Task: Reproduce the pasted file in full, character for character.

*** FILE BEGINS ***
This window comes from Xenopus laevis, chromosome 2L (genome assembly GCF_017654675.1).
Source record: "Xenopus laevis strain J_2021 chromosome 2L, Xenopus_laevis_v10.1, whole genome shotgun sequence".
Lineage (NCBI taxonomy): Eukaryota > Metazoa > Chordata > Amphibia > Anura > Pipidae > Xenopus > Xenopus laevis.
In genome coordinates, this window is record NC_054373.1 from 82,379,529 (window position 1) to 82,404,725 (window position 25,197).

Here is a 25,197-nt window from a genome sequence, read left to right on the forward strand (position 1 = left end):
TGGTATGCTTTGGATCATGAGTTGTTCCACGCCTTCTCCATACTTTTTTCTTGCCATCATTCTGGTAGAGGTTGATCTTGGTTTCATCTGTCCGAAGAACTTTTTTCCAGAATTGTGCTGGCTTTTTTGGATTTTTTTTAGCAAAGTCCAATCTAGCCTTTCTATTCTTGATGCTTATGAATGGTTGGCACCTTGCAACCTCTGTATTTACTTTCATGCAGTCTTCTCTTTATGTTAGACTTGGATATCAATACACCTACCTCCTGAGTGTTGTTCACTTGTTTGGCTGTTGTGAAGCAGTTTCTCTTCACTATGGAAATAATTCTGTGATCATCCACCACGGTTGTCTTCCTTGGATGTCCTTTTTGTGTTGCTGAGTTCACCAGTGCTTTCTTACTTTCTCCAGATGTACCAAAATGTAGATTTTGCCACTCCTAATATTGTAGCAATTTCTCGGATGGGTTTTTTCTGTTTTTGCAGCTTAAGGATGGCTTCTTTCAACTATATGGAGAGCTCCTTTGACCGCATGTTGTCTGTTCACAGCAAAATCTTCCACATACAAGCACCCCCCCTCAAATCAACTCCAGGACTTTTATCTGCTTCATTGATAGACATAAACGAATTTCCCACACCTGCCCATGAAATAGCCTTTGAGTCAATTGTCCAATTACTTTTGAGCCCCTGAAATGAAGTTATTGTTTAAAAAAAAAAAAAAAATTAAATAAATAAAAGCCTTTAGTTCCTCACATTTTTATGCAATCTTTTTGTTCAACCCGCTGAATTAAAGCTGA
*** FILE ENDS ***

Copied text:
This window comes from Xenopus laevis, chromosome 2L (genome assembly GCF_017654675.1).
Source record: "Xenopus laevis strain J_2021 chromosome 2L, Xenopus_laevis_v10.1, whole genome shotgun sequence".
Lineage (NCBI taxonomy): Eukaryota > Metazoa > Chordata > Amphibia > Anura > Pipidae > Xenopus > Xenopus laevis.
In genome coordinates, this window is record NC_054373.1 from 82,379,529 (window position 1) to 82,404,725 (window position 25,197).

Here is a 25,197-nt window from a genome sequence, read left to right on the forward strand (position 1 = left end):
TGGTATGCTTTGGATCATGAGTTGTTCCACGCCTTCTCCATACTTTTTTCTTGCCATCATTCTGGTAGAGGTTGATCTTGGTTTCATCTGTCCGAAGAACTTTTTTCCAGAATTGTGCTGGCTTTTTTGGATTTTTTTTAGCAAAGTCCAATCTAGCCTTTCTATTCTTGATGCTTATGAATGGTTGGCACCTTGCAACCTCTGTATTTACTTTCATGCAGTCTTCTCTTTATGTTAGACTTGGATATCAATACACCTACCTCCTGAGTGTTGTTCACTTGTTTGGCTGTTGTGAAGCAGTTTCTCTTCACTATGGAAATAATTCTGTGATCATCCACCACGGTTGTCTTCCTTGGATGTCCTTTTTGTGTTGCTGAGTTCACCAGTGCTTTCTTACTTTCTCCAGATGTACCAAAATGTAGATTTTGCCACTCCTAATATTGTAGCAATTTCTCGGATGGGTTTTTTCTGTTTTTGCAGCTTAAGGATGGCTTCTTTCAACTATATGGAGAGCTCCTTTGACCGCATGTTGTCTGTTCACAGCAAAATCTTCCACATACAAGCACCCCCCCTCAAATCAACTCCAGGACTTTTATCTGCTTCATTGATAGACATAAACGAATTTCCCACACCTGCCCATGAAATAGCCTTTGAGTCAATTGTCCAATTACTTTTGAGCCCCTGAAATGAAGTTATTGTTTAAAAAAAAAAAAAAAATTAAATAAATAAAAGCCTTTAGTTCCTCACATTTTTATGCAATCTTTTTGTTCAACCCGCTGAATTAAAGCTGA